Navalny was photographed with her family in this photo, which was posted on her Instagram account on Tuesday. Dissent is recovering in Germany, but his press secretary said he hopes to return to Russia in the end.
In his first direct message after being admitted to hospital, the anti-corruption activist said he was now breathing on his own without medical help.
“Hi, this is a novel,” he wrote in the caption. “I miss you. I can not do anything yet, but yesterday I was able to breathe on my own all day. Me. I did not use outside help, I did not even use the simple valve in my throat.”
The German government says Navalny was poisoned by a chemical nerve agent belonging to the Soviet-era Novichok group, raising questions about Russia’s involvement in the incident.
However, his Kremlin secretary-general, Kira Yarmish, told CNN in a text message on Monday that he hoped the Kremlin critic would return to his homeland after his recovery.
“No other option was ever considered,” Yarmish said.
Navalny first fell ill on August 20 on a flight from the Siberian city of Tomsk to Moscow. He was hospitalized in the city of Omsk after an emergency landing.
Two days later he was rushed to a charite hospital in Berlin on a medical evacuation and remained in Germany for weeks while being discharged from mechanical ventilation.
On Monday, the hospital was able to leave Navalny out of his bed for a short time.
International inconvenience remains
The attack on a Kremlin critic has been strongly condemned internationally.
After tests, the German government found that he had taken poison with the Novichok neurological agent, which was supported by two other laboratories in France and Sweden.
Novichok was used in the March 2018 attack on former Russian spy Sergei Skripal in the English city of Salisbury and has previously been poisoned by several Russian dissidents.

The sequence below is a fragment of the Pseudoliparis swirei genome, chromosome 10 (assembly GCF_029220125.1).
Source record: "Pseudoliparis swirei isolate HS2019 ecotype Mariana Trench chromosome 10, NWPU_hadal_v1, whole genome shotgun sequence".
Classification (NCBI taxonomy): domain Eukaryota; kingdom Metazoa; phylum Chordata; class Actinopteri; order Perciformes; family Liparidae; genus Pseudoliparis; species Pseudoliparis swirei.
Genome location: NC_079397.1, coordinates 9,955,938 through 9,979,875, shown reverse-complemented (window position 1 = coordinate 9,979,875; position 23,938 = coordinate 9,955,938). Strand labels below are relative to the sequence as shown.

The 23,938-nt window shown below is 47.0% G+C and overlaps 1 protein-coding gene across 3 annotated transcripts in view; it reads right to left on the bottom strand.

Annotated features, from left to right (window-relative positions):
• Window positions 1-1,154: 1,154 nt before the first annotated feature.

Berlin called on Moscow to explain how Navalny was poisoned, but the Kremlin defied criticism.
Allegations of Kremlin involvement in the attack were called “baseless” and “inappropriate” by Russian President Vladimir Putin during a call with French President Emmanuel Macron on Monday.
“[The two sides] The situation surrounding the ‘Navalny case’ was discussed extensively, the Kremlin account of the call states on Monday.
“Vladimir Putin stressed the inappropriate nature of the unsubstantiated allegations on the Russian side in this case.”
The French Redeemer of the call, Macron, urged Putin to “shine all light, without delay, on the circumstances and responsibilities of this assassination attempt.”
Kremlin spokesman Dmitry Peskov said on Tuesday that any Russian citizen was free to leave and return to Russia, and that everyone would be happy if Navnaly’s health improved.
“If a citizen of the Russian Federation improves his health, everyone will be happy about it. We are talking about the human life saved by Omsk doctors and if some negative consequences are eliminated by Berlin doctors, everyone will be happy.”
Speaking at a conference call on Tuesday, Peskov said he did not understand why Russia had not yet been given the same access, and had hired French and Swedish experts to test Navalny’s medical samples.
A Kremlin spokesman said there was no reason for Navalny and Putin to meet when the opposition leader returned to Russia.
“We do not see the need for such a meeting. Therefore, I believe such a meeting will not take place,” Peskov said.